Back in June, Cassidy from the terrific Graffiti Archeology website sent us a note about an amazing animated short called “virus” that he saw at the Annecy animation festival in France.
What was so impressive about the piece is that it looks as if it is painted frame by frame, directly on the walls, and done illegally in the middle of the night.
From Cassidy’s site we learned that the filmmaker is Baptiste Buonomo, an animation student from EMCA in Angoulême, For those of you without Real Video here’s Cassidy’s description -
“The fun starts with a live action shot of a kid in a hoodie tagging “virus” on an old plaster wall. The kid exits, and the tag grows, multiplies, and morphs into a simple cartoon version of him, which then starts running around the town’s walls making mischief. This may not sound like anything special, until you realize how it must have been done: it looks like every frame of animation was actually painted directly on the wall itself, in the middle of the night. This meant erasing the old frames before painting each new one, a technique also known as “painting under the camera”. You can see the ghosts left behind from earlier frames in the image above. It must have taken hours of work f this is what it looks like, it may well be the first ever example of underground, unpermitted street animation. Whatever you call it, it took a lot of guts! Monsieur Buonomo, my hat is off to you.”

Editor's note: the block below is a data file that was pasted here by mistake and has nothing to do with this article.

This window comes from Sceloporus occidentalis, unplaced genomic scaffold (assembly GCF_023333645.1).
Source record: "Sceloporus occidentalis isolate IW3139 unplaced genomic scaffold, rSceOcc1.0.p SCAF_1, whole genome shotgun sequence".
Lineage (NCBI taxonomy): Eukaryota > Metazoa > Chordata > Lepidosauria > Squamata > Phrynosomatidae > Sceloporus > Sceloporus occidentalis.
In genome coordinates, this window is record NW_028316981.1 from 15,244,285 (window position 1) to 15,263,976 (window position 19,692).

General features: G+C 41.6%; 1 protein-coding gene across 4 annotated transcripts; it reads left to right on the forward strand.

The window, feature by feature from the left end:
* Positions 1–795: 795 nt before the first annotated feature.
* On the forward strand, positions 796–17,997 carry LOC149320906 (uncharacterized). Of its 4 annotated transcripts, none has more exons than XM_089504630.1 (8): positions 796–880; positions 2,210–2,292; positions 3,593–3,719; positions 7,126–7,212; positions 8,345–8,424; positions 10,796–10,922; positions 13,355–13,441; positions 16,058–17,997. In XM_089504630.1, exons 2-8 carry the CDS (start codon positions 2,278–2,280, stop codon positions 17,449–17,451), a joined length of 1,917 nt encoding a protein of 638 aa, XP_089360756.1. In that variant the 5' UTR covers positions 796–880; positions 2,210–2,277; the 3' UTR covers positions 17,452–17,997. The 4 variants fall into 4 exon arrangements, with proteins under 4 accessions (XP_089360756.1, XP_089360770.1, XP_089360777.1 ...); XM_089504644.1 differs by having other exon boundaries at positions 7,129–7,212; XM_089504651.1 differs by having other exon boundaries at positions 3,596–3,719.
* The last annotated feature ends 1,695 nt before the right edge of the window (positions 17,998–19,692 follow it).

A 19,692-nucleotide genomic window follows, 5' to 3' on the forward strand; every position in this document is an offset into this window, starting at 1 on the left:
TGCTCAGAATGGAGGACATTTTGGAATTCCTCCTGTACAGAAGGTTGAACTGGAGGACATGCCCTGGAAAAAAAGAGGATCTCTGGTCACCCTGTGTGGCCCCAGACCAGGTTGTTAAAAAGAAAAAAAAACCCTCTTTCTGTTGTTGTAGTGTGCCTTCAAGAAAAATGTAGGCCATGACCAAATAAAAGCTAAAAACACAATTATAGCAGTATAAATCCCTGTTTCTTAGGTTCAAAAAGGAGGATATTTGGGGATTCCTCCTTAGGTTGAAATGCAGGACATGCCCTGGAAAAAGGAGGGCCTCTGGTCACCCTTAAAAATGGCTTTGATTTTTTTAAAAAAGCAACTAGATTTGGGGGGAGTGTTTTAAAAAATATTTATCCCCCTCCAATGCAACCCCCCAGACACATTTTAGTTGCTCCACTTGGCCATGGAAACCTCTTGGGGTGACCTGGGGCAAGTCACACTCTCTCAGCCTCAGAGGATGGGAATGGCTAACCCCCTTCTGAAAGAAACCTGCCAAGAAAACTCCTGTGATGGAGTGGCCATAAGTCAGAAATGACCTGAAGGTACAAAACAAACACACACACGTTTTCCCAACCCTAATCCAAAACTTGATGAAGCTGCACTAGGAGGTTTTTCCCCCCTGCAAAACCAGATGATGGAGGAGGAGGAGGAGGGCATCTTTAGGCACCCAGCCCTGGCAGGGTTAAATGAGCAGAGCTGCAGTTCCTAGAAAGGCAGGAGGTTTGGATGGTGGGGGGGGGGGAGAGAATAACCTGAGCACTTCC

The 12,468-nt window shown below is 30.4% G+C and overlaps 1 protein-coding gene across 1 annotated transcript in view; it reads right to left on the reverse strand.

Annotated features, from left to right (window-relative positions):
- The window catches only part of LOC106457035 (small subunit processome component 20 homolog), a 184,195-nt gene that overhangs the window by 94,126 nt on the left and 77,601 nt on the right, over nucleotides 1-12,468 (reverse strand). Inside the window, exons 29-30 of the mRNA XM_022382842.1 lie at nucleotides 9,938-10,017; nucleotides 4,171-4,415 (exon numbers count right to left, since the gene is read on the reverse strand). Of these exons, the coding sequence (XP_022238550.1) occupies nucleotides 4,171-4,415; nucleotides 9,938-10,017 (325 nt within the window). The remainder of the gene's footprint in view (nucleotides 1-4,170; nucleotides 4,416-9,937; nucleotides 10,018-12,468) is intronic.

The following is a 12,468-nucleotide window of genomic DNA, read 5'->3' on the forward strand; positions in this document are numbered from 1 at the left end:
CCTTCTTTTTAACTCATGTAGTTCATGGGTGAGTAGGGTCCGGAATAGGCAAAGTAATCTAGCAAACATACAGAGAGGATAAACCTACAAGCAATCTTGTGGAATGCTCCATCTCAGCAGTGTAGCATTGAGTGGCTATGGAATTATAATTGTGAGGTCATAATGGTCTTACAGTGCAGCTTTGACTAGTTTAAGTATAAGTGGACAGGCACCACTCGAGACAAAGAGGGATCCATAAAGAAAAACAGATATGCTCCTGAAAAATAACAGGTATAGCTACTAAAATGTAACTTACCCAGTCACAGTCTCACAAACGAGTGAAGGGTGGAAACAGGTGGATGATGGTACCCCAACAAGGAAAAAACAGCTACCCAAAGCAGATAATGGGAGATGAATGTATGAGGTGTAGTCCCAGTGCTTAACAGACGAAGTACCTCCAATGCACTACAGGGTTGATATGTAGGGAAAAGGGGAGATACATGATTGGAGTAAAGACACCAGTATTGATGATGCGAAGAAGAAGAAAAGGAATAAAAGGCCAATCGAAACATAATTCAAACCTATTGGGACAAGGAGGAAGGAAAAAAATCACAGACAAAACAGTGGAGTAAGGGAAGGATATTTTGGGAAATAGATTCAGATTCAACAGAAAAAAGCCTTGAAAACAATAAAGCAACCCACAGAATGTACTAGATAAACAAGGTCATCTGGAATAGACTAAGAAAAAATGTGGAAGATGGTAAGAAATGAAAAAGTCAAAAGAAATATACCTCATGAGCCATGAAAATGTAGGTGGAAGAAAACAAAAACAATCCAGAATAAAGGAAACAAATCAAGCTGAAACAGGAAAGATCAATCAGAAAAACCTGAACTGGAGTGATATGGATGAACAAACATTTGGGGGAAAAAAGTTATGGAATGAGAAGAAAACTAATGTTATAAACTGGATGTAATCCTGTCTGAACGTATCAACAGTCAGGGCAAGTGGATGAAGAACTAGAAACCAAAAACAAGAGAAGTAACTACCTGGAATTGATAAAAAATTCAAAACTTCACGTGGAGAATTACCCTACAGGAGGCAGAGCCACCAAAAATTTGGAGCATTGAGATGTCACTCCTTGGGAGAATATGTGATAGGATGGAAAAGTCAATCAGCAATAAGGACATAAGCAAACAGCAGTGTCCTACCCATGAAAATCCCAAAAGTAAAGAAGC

You can see the video using Real Video by clicking here.